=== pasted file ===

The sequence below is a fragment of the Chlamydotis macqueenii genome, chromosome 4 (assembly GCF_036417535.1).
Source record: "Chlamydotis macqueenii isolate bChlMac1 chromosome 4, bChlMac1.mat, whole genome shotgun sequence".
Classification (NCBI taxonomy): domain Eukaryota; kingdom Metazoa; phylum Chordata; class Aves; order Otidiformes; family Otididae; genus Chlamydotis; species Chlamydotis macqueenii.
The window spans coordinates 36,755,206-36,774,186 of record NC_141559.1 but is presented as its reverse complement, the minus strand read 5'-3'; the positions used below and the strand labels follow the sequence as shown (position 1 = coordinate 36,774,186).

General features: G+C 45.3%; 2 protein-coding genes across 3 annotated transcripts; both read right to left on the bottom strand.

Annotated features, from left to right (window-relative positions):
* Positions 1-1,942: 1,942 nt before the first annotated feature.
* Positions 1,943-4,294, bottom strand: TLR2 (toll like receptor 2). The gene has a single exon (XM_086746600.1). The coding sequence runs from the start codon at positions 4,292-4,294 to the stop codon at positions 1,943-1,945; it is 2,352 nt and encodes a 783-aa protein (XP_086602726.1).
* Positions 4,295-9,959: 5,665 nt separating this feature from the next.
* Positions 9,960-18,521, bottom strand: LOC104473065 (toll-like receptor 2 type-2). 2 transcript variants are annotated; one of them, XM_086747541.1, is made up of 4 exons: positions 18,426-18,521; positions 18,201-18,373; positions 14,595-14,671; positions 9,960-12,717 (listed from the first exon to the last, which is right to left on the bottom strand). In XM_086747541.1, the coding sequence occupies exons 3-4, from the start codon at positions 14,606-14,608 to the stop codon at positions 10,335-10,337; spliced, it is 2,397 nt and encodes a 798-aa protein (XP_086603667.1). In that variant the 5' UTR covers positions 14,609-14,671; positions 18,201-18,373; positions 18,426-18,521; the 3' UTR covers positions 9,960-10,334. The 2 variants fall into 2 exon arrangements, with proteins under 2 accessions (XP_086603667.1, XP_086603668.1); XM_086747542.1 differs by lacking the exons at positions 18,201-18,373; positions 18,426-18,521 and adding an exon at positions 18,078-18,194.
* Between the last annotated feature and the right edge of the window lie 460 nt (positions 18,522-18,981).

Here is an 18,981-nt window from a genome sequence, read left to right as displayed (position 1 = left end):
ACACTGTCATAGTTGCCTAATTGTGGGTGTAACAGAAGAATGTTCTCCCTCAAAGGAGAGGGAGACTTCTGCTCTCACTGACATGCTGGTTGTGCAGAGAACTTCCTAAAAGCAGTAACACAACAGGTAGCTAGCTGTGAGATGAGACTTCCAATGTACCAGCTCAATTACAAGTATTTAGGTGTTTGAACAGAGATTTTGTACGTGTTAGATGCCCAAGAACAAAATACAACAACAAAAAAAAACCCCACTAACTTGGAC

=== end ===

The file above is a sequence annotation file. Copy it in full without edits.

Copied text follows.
The sequence below is a fragment of the Chlamydotis macqueenii genome, chromosome 4 (assembly GCF_036417535.1).
Source record: "Chlamydotis macqueenii isolate bChlMac1 chromosome 4, bChlMac1.mat, whole genome shotgun sequence".
Classification (NCBI taxonomy): domain Eukaryota; kingdom Metazoa; phylum Chordata; class Aves; order Otidiformes; family Otididae; genus Chlamydotis; species Chlamydotis macqueenii.
The window spans coordinates 36,755,206-36,774,186 of record NC_141559.1 but is presented as its reverse complement, the minus strand read 5'-3'; the positions used below and the strand labels follow the sequence as shown (position 1 = coordinate 36,774,186).

General features: G+C 45.3%; 2 protein-coding genes across 3 annotated transcripts; both read right to left on the bottom strand.

Annotated features, from left to right (window-relative positions):
* Positions 1-1,942: 1,942 nt before the first annotated feature.
* Positions 1,943-4,294, bottom strand: TLR2 (toll like receptor 2). The gene has a single exon (XM_086746600.1). The coding sequence runs from the start codon at positions 4,292-4,294 to the stop codon at positions 1,943-1,945; it is 2,352 nt and encodes a 783-aa protein (XP_086602726.1).
* Positions 4,295-9,959: 5,665 nt separating this feature from the next.
* Positions 9,960-18,521, bottom strand: LOC104473065 (toll-like receptor 2 type-2). 2 transcript variants are annotated; one of them, XM_086747541.1, is made up of 4 exons: positions 18,426-18,521; positions 18,201-18,373; positions 14,595-14,671; positions 9,960-12,717 (listed from the first exon to the last, which is right to left on the bottom strand). In XM_086747541.1, the coding sequence occupies exons 3-4, from the start codon at positions 14,606-14,608 to the stop codon at positions 10,335-10,337; spliced, it is 2,397 nt and encodes a 798-aa protein (XP_086603667.1). In that variant the 5' UTR covers positions 14,609-14,671; positions 18,201-18,373; positions 18,426-18,521; the 3' UTR covers positions 9,960-10,334. The 2 variants fall into 2 exon arrangements, with proteins under 2 accessions (XP_086603667.1, XP_086603668.1); XM_086747542.1 differs by lacking the exons at positions 18,201-18,373; positions 18,426-18,521 and adding an exon at positions 18,078-18,194.
* Between the last annotated feature and the right edge of the window lie 460 nt (positions 18,522-18,981).

Here is an 18,981-nt window from a genome sequence, read left to right as displayed (position 1 = left end):
ACACTGTCATAGTTGCCTAATTGTGGGTGTAACAGAAGAATGTTCTCCCTCAAAGGAGAGGGAGACTTCTGCTCTCACTGACATGCTGGTTGTGCAGAGAACTTCCTAAAAGCAGTAACACAACAGGTAGCTAGCTGTGAGATGAGACTTCCAATGTACCAGCTCAATTACAAGTATTTAGGTGTTTGAACAGAGATTTTGTACGTGTTAGATGCCCAAGAACAAAATACAACAACAAAAAAAAACCCCACTAACTTGGAC